Recently, I wrote about the epidemic of painkiller abuse and overdoses that leave 46 people dead every day in the United States. While many of the individuals who abuse prescription painkillers are drug addicts simply looking for a high, thousands of patients wind up addicted to these powerful drugs after they have been legitimately prescribed them to help them deal with chronic pain.
Invisible but Real
Chronic pain is as real as any other serious medical condition, but many people suffering from chronic pain face obstacles to getting the care and compensation they deserve. Often, it is difficult to even get a proper medical diagnosis and treatment. Sometimes, doctors have a difficult time identifying or substantiating chronic pain, and patients find themselves visiting multiple doctors in search of relief.
Insurers may decide that the person claiming a chronic pain problem has not provided enough evidence of their condition to receive benefits. Additionally, so-called “invisible disabilities” commonly associated with chronic pain such as depression or anxiety are often misunderstood and misinterpreted, and victims may encounter issues with obtaining treatment or coverage for these conditions as well.
Even when treatment is obtained, it can be expensive and complicated. Pain medications, including the powerful narcotics and opiates that can lead to addiction and abuse, are of course part of many treatment regimens. But when that is not enough, patients may need additional treatments such as steroid and other types of injections, spinal cord nerve stimulators, occipital nerve stimulators, intrathecal pain drug delivery systems, and surgery. Some patients with catastrophic pain must seek in-patient treatment at multi-disciplinary pain management programs. All of these pain management treatments pose significant risks, have known side effects, and are very costly.
Where’s the Proof?
While the challenges of medical care and insurance coverage are significant, if the chronic pain was caused by somebody else’s carelessness or negligence, the legal challenges involved in obtaining compensation for chronic pain are substantial. Juries, like doctors and insurers, need to be provided with evidence to support claims of chronic pain, and it needs to be shown that the enduring pain was caused by the defendant’s actions.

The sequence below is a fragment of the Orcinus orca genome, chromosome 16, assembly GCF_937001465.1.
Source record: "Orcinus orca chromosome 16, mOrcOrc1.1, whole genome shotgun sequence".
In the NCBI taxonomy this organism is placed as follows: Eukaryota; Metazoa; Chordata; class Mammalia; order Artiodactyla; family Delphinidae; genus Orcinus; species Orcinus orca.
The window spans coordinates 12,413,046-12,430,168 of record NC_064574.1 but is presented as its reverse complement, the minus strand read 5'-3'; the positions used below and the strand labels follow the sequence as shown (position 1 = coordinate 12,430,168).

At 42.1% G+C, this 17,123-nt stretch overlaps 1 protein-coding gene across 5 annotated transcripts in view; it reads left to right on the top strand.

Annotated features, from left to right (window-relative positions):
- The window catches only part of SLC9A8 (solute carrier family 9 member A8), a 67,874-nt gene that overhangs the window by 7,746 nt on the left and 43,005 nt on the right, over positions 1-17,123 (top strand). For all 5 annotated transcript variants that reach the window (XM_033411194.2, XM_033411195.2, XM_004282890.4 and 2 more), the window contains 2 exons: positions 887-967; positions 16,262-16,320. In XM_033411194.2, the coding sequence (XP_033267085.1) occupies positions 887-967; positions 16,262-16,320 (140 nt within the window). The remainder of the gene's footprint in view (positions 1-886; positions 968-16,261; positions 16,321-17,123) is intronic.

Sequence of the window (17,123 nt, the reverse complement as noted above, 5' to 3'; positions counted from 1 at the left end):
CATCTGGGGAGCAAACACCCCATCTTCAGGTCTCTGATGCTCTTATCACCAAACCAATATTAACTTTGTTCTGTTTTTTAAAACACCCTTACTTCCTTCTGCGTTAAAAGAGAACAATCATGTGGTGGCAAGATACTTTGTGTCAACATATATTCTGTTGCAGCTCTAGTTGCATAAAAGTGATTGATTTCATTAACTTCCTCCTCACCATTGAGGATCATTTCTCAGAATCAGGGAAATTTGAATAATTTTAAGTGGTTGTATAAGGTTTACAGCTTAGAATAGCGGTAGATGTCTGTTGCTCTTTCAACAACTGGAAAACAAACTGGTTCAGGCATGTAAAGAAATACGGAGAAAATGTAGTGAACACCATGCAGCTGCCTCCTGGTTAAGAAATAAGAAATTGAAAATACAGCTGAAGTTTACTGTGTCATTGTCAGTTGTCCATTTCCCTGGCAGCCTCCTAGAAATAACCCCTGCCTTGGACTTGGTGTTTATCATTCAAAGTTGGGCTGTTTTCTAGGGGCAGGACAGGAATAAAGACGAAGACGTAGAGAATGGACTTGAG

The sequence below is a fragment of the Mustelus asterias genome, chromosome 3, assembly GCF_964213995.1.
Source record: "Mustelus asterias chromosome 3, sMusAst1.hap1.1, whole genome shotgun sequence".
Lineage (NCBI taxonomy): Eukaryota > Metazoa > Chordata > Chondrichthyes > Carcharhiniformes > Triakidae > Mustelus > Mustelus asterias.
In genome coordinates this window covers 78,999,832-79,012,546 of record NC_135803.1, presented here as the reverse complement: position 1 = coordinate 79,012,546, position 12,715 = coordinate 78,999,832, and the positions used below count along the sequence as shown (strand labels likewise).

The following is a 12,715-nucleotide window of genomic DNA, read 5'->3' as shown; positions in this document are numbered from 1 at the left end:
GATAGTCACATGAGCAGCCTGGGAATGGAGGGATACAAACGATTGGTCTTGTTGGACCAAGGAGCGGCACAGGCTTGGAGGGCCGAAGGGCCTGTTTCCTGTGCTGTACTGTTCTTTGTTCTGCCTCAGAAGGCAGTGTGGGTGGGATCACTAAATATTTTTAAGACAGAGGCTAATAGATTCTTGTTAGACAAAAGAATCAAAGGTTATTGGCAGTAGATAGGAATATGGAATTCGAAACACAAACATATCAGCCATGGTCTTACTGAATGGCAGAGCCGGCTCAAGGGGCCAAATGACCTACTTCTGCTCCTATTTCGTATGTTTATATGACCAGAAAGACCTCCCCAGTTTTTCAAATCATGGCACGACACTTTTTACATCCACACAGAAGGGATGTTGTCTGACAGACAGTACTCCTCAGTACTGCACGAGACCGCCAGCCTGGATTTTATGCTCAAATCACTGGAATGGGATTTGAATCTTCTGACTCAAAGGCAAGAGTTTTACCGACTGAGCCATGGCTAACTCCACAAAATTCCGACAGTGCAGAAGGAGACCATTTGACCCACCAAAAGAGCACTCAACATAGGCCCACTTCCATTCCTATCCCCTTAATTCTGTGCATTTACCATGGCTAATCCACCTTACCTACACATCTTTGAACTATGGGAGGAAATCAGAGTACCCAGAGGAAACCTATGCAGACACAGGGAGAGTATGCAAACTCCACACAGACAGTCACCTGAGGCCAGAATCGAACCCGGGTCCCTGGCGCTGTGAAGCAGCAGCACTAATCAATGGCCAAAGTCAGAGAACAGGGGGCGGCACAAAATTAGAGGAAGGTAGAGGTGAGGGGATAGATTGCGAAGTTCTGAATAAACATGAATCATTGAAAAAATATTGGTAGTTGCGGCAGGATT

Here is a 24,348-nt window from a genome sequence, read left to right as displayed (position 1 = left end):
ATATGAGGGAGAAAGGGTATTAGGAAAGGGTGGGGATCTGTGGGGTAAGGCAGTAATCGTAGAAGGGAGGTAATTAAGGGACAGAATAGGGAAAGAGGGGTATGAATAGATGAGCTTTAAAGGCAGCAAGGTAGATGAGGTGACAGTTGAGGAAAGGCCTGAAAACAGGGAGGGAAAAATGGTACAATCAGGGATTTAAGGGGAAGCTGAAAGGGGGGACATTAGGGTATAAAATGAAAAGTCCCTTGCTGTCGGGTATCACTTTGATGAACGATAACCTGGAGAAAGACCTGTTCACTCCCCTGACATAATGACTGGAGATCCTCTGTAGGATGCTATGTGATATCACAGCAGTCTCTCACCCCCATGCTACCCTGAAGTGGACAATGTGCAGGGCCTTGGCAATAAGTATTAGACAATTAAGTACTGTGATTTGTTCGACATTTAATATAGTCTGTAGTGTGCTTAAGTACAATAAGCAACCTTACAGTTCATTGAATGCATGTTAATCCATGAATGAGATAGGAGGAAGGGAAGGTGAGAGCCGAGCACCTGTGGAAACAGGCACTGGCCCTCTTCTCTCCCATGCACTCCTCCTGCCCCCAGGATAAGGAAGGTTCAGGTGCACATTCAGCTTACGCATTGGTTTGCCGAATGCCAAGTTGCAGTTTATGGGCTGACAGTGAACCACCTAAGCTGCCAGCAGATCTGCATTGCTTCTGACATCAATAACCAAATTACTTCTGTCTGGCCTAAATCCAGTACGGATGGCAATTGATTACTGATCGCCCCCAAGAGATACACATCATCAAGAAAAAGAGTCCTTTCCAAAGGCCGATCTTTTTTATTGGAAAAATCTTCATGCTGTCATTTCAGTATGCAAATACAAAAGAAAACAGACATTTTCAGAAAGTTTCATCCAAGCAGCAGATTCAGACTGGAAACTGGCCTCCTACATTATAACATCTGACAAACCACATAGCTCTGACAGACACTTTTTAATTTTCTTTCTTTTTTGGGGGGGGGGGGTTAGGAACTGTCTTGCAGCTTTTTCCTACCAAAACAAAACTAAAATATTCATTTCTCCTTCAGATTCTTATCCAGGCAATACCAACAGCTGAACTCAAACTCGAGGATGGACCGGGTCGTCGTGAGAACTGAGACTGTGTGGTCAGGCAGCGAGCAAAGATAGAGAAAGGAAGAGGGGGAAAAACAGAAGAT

While the law had been dubious about chronic pain claims in the past, courts in recent years have shown a greater willingness to accept chronic pain as a serious and real condition. Nevertheless, overcoming the evidentiary hurdles necessary to obtain compensation requires not only an experienced personal injury lawyer but medical experts and others who can testify and substantiate the very real pain the victim is suffering.
I Can Help
I have represented accident victims who have endured chronic pain as a result of another person’s negligence, and I work with medical experts who not only understand chronic pain but are able to convey that understanding in an effective way to juries. Chronic pain may be “invisible,” but I can work with you to make sure that it is seen as the real injury it is.
Alan Welch Law: Experienced and Compassionate Brunswick Personal Injury Lawyer
If you or a loved one has been injured, please give me a call at (912) 265-9811 for a free consultation to discuss your situation. Together, we will figure out what happened, what we can do, and how we can take every possible step to bring you the comfort and compensation that can aid in your recovery.
This article has been prepared by J. Alan Welch Law for informational purposes only and does not, and is not intended to, constitute legal advice. The information is not provided in the course of an attorney-client relationship and is not intended to substitute for legal advice from an attorney licensed in your jurisdiction.
This blog is for educational purposes only as well as to give you general information and a general understanding of the law, not to provide specific legal advice. By using this blog you understand that there is no attorney client relationship between you and the attorney or law firm. The blog should not be used as a substitute for competent legal advice from a licensed professional attorney in your state.